Asunto(s)
Educación en Farmacia , Docentes , Facultades de Farmacia , Humanos , Desarrollo de Programa , Edición
4.
Ann Pharmacother ; 41(2): 185-92, 2007 Feb.
Artículo en Inglés | MEDLINE | ID: mdl-17284503

RESUMEN

BACKGROUND: Obesity, a national epidemic, is one of the leading causes of preventable morbidity and mortality in the US. Pharmacists can play an integral role in weight management. Offering weight management services provides an opportunity to increase public awareness of pharmaceutical care and attract patients to pharmacy programs. OBJECTIVE: To describe the implementation and evaluate outcomes of a weight management pharmaceutical care service in a stand alone pharmaceutical care center on a college campus. METHODS: A retrospective review of data was conducted on 289 patient charts to evaluate the change in weight, body mass index (BMI), percent body fat, and weight-related health conditions in patients who participated in the Healthy Habits program. RESULTS: The net change (change in values observed from first to last appointment) in weight was a loss of 1021.8 kg. The maximum weight change (change seen from the first appointment to the lowest value obtained during the program) was a loss of 1530.5 kg. These values correspond to a net mean weight loss of 3.6 kg per patient (10% of baseline weight) and a maximum mean weight loss per patient of 5.5 kg (15% of baseline weight). Eighty-three patients were able to decrease their BMI category and 76 patients had a decrease in risk status from baseline. CONCLUSIONS: The Auburn University Pharmaceutical Care Center's Healthy Habits program has been successful in helping patients decrease total body weight, BMI, and risk of weight-related complications. In addition, the program has increased the opportunity to identify other pharmaceutical care needs of patients and help establish the role of pharmacists in the management of obesity.


Asunto(s)
Obesidad/prevención & control , Servicios Farmacéuticos/organización & administración , Adulto , Fármacos Antiobesidad/administración & dosificación , Fármacos Antiobesidad/uso terapéutico , Índice de Masa Corporal , Peso Corporal/efectos de los fármacos , Peso Corporal/fisiología , Femenino , Humanos , Masculino , Monitoreo Fisiológico , Obesidad/dietoterapia , Obesidad/tratamiento farmacológico , Educación del Paciente como Asunto/métodos , Servicios Farmacéuticos/provisión & distribución , Estudios Retrospectivos , Servicios de Salud para Estudiantes/organización & administración , Materiales de Enseñanza , Resultado del Tratamiento , Pérdida de Peso/efectos de los fármacos , Pérdida de Peso/fisiología
5.
Am J Health Syst Pharm ; 62(18): 1894-903, 2005 Sep 15.
Artículo en Inglés | MEDLINE | ID: mdl-16141109

RESUMEN

PURPOSE: The equipment and methods used for ambulatory and home monitoring of blood pressure, lipids, coagulation, and weight management are discussed. SUMMARY: Over 100 million people in the United States have one or more chronic diseases, such as diabetes, hypertension, and asthma. With the goal to improve health while reducing costs and the overall health care burden, ambulatory and home monitoring by pharmacists and patients are receiving more attention. Ambulatory and home monitoring of blood pressure, cholesterol, coagulation, and weight management (including devices for assessing overweight and obese patients, heart rate monitors, and pedometers) are convenient for clinicians and patients. Such monitoring provides pharmacists with an opportunity to differentiate their practices. Studies suggest that patients who are involved in ambulatory and home monitoring take a more active role in their health and may have better adherence to a prescribed diet and medication regimens. Studies also show that ambulatory and home monitoring, if done correctly, provide clinicians with a large quantity of reliable readings for future therapeutic decisions. Devices are also a means for pharmacists to increase their provision of pharmacy services. Ambulatory monitoring is billable in many clinic settings, and the devices can be a profitable addition to prescription services. CONCLUSION: Many devices are available to assist patients and clinicians in monitoring blood pressure, lipids, coagulation, and weight management. Familiarity with the devices will help in their proper selection and use.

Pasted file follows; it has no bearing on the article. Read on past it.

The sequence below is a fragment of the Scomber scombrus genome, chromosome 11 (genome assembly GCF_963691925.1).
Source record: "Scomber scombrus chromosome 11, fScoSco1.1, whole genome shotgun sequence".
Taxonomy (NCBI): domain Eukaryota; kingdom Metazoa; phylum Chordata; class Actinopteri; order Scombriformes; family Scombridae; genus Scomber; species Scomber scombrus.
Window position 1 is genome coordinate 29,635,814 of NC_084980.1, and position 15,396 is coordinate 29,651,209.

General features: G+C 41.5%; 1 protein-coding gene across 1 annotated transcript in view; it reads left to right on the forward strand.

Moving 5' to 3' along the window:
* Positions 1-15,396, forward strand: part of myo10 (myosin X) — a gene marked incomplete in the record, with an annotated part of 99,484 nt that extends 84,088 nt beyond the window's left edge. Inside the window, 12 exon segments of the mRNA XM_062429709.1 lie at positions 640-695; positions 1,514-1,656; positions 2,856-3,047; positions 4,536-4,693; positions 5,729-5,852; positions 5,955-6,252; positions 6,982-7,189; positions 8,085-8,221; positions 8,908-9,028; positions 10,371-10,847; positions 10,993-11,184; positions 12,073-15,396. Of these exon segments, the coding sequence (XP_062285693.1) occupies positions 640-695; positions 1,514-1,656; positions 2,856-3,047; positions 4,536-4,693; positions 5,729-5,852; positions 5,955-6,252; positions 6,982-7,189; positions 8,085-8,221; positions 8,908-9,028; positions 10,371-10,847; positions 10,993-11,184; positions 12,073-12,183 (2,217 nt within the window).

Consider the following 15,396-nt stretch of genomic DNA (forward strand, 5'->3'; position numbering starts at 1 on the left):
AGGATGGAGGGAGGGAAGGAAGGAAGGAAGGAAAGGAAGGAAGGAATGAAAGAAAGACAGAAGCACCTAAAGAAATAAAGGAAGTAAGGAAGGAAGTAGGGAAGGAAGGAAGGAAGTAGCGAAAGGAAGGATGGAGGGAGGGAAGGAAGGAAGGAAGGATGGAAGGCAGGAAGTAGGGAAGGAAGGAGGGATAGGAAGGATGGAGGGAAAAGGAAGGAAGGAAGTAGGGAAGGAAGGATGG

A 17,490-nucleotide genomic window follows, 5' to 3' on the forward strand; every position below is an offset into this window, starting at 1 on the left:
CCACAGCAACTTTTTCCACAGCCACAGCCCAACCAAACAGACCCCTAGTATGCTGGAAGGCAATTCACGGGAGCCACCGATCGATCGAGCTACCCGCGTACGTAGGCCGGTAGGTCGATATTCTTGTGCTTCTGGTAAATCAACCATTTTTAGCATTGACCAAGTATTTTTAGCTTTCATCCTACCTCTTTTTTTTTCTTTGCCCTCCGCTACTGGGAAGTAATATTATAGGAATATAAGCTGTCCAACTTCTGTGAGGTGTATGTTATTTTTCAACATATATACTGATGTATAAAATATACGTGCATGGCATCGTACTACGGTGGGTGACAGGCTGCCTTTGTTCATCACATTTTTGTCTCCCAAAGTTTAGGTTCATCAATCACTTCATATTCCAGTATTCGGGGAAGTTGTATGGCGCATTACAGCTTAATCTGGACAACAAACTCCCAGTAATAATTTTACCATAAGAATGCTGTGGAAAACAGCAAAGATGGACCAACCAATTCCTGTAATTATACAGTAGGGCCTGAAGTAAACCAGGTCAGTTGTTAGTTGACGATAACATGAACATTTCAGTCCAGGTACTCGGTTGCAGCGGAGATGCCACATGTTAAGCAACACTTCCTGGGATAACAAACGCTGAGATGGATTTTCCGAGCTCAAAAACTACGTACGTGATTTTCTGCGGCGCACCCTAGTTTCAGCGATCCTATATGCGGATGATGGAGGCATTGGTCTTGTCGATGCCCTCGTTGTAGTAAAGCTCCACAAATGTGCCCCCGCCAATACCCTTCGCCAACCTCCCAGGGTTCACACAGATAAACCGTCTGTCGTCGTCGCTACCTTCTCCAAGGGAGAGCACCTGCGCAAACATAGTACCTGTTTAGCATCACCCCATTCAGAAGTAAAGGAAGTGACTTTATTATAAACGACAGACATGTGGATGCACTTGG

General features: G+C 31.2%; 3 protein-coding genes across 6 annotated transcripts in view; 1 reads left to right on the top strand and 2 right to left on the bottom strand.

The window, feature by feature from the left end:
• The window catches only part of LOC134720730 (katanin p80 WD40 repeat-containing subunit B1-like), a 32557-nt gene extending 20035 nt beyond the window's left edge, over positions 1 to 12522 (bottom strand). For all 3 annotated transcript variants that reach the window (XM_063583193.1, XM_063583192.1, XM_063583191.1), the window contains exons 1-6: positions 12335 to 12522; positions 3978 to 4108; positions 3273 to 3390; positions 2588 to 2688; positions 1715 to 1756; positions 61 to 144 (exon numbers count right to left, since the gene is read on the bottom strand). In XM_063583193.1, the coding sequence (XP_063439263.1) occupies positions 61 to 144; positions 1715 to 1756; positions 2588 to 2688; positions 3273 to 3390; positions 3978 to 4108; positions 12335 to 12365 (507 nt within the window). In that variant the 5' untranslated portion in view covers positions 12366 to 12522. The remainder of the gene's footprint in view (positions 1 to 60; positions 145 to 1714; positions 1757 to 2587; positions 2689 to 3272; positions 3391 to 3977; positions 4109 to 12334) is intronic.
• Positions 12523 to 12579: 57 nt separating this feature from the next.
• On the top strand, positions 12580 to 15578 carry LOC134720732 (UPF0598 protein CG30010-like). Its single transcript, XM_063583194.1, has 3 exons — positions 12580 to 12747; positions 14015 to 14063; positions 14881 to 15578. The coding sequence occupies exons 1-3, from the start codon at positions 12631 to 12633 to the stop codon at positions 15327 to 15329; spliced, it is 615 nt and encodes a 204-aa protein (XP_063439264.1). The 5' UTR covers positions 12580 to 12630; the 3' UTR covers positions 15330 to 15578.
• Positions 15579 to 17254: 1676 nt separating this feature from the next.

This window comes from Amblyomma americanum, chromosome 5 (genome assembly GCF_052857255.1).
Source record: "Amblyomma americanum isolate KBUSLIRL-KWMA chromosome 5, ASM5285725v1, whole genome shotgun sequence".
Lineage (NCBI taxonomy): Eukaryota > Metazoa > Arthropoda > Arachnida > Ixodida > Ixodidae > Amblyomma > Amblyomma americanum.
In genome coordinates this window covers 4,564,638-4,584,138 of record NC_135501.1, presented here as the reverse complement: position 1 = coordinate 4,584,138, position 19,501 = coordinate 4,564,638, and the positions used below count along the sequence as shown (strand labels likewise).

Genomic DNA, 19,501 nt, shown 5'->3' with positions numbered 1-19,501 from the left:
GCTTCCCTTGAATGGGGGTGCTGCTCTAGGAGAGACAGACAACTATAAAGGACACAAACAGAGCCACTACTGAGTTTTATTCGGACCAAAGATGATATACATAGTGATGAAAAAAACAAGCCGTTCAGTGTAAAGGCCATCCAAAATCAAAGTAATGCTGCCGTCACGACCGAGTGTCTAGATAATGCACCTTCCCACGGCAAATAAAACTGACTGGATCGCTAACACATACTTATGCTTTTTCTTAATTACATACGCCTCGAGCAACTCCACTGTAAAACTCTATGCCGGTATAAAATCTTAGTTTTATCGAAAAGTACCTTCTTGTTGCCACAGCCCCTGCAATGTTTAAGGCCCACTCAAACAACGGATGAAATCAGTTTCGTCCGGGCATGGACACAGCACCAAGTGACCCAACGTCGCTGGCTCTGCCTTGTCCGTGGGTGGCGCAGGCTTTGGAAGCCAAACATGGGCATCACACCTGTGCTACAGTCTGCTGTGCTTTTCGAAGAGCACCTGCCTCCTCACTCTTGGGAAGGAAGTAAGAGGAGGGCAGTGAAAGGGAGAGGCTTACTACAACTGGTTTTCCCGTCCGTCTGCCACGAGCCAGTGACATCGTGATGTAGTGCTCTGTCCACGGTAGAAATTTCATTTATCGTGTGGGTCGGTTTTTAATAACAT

Asunto(s)
Pruebas de Coagulación Sanguínea/instrumentación , Monitoreo Ambulatorio de la Presión Arterial/instrumentación , Peso Corporal/fisiología , Electrocardiografía Ambulatoria/instrumentación , Ergometría/instrumentación , Lípidos/sangre , Monitoreo Ambulatorio/instrumentación , Autocuidado/instrumentación , Coagulación Sanguínea/fisiología , Pruebas de Coagulación Sanguínea/economía , Pruebas de Coagulación Sanguínea/normas , Monitoreo Ambulatorio de la Presión Arterial/economía , Monitoreo Ambulatorio de la Presión Arterial/normas , Servicios Comunitarios de Farmacia , Electrocardiografía Ambulatoria/economía , Electrocardiografía Ambulatoria/normas , Ergometría/economía , Ergometría/normas , Frecuencia Cardíaca/fisiología , Humanos , Relación Normalizada Internacional/economía , Relación Normalizada Internacional/instrumentación , Relación Normalizada Internacional/normas , Monitoreo Ambulatorio/economía , Monitoreo Ambulatorio/normas , Aceptación de la Atención de Salud , Farmacéuticos , Tiempo de Protrombina/economía , Tiempo de Protrombina/instrumentación , Tiempo de Protrombina/normas , Autocuidado/economía , Autocuidado/normas , Caminata/fisiología